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Seed Spotlight: Tongue of Fire Bush Bean

April 20th, 2011

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Don’t let the name of this bush bean scare you! Tongue of Fire Bush Bean is actually a very strikingly beautiful bean. Mature pods are ivory white with streaks of red coloring that look similar to flames, thus, Tongue of Fire. It has been said that the original Tongue of Fire seed was from Tierra del Fuego, on the tip of South America. From there, seeds were then sent to Italy then spread throughout southern Europe. Today, everyone can enjoy the beauty and taste of this unique horticultural bean.

Tongue of Fire Bush Bean pods can be harvested while young (before red streaks become too visible) and enjoyed like snap beans. The young pods are great for stir-fry dishes or any other way that you enjoy snap beans. Once mature the shelled beans of Tongue of Fire are large and round, and they offer excellent taste and texture. They can be canned, frozen or enjoyed fresh.

Maturing in 70 days, you can have a wonderful supply of Tongue of Fire Bush Beans for a variety of delicious dishes, from cold bean salads to soups and stews. This is a beauty in the garden and a taste bud pleaser.

On Thursday, April 21, 2011 Humble Seed will be at the Keep Phoenix Beautiful Earth Day event from 11am to 1:30pm at Cesar Chavez Plaza in Phoenix, Arizona. Humble Seed will be giving out samples of Tongue of Fire Bush Beans. If you’re in the Phoenix area come learn about recycling and sustainability at this wonderful environmental event celebrating the 41st anniversary of Earth Day, and stop by the Humble Seed booth for your free sample of Tongue of Fire Bush Beans.

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Seed Spotlight: Lancer Parsnip

November 14th, 2010

 

One of our favorite cold-weather root vegetables is parsnip. Cultivated in Europe since ancient times and a relative of the carrot, the ivory-colored, fibrous parsnip offers sweet, nutty flavor and celery-like fragrance. It can be harvested through the end of November, and if you wait until after the first frost of the year, you’ll find that they are delightfully sweeter, because cold temperatures turn the parsnip’s starch into sugar.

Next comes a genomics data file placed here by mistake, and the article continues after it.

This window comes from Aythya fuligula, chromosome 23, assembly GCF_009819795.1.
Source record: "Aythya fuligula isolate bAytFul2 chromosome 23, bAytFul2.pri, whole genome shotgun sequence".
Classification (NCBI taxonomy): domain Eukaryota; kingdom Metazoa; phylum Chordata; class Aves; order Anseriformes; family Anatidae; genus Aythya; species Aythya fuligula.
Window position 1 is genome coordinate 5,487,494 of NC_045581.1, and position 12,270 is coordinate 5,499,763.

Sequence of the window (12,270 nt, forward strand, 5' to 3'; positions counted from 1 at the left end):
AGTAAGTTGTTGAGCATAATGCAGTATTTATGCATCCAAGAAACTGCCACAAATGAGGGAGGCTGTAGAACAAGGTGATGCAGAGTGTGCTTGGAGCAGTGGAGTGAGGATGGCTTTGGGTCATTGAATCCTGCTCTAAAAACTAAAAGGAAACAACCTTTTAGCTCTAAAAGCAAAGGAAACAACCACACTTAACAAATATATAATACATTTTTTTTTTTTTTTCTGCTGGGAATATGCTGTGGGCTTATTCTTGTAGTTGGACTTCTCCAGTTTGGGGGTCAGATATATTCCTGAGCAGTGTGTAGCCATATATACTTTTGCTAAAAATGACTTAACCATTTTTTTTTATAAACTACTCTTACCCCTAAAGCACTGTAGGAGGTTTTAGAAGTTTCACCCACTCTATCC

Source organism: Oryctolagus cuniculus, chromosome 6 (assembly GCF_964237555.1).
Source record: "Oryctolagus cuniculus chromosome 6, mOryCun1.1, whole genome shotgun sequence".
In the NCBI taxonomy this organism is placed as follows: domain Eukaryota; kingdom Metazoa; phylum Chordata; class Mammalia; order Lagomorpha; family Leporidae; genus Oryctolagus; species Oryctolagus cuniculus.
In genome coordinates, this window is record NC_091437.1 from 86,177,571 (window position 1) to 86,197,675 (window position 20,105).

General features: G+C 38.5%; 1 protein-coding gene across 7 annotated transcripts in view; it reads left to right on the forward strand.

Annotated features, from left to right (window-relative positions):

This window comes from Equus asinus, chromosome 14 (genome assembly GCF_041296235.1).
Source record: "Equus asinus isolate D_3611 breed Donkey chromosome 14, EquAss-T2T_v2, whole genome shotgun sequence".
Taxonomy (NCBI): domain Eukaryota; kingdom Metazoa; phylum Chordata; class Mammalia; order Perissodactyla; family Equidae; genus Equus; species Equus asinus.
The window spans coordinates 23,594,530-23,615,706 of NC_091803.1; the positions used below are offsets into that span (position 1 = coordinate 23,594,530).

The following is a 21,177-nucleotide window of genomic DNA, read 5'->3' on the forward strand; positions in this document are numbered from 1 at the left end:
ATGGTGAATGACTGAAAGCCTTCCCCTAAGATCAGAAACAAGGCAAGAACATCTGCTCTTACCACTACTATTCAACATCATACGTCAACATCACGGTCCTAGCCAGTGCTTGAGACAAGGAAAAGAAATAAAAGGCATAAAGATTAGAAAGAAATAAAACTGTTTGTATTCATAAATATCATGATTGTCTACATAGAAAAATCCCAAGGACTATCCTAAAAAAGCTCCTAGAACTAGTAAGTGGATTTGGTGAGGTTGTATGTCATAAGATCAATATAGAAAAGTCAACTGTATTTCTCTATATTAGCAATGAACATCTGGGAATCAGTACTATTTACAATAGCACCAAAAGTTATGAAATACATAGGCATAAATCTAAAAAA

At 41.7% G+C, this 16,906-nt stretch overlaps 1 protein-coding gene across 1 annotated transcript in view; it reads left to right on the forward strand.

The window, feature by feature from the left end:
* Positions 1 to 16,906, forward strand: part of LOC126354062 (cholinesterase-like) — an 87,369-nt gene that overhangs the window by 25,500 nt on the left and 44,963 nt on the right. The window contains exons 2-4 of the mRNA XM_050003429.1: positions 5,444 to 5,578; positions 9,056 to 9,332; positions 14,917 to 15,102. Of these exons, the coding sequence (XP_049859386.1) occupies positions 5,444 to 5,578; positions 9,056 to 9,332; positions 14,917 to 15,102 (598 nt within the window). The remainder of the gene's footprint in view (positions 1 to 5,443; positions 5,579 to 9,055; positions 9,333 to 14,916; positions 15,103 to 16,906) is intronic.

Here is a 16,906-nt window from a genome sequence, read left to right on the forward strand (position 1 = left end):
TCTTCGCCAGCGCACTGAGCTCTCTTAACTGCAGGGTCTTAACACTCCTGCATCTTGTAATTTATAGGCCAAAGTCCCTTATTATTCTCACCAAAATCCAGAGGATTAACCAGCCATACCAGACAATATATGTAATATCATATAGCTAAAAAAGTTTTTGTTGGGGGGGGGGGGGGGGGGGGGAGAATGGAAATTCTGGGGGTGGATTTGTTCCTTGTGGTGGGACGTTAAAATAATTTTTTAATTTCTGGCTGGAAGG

Because parsnips are so fibrous, they’re generally cooked before eating. Parsnips are the sweetest of all the root vegetables and easy to prepare. They can be cut up or left whole then baked, cut up or left whole then boiled and mashed with butter and cream, cut into big chunks then microwaved, or peeled, sliced and steamed like carrots. Vitamin C-rich parsnips make a great addition to roasts, soups and stews. Flavors that complement this root vegetable include: allspice, brown sugar, chives, cinnamon, ginger, maple syrup, nutmeg, rosemary, and sage, to name a few.

Here is a mashed parsnips recipe, perfect for pairing with roasted meats.

Mashed Parsnips

Ingredients

  • 2 pounds parsnips, peeled, trimmed and cut into 1-inch pieces
  • 2 teaspoons fine sea salt
  • 2 tablespoons unsalted butter
  • Pinch ground nutmeg
  • ¼ cup heavy cream

Preparation

Place parsnips in a large saucepan then cover with water. Add 1 teaspoon of the salt to the water. Bring to a boil, lower heat then simmer for about 12 minutes or until parsnips are very tender. Drain parsnips then place in a food processor. Add butter nutmeg, cream, and remaining 1 teaspoon of salt; Process ingredients until smooth. SERVES 4

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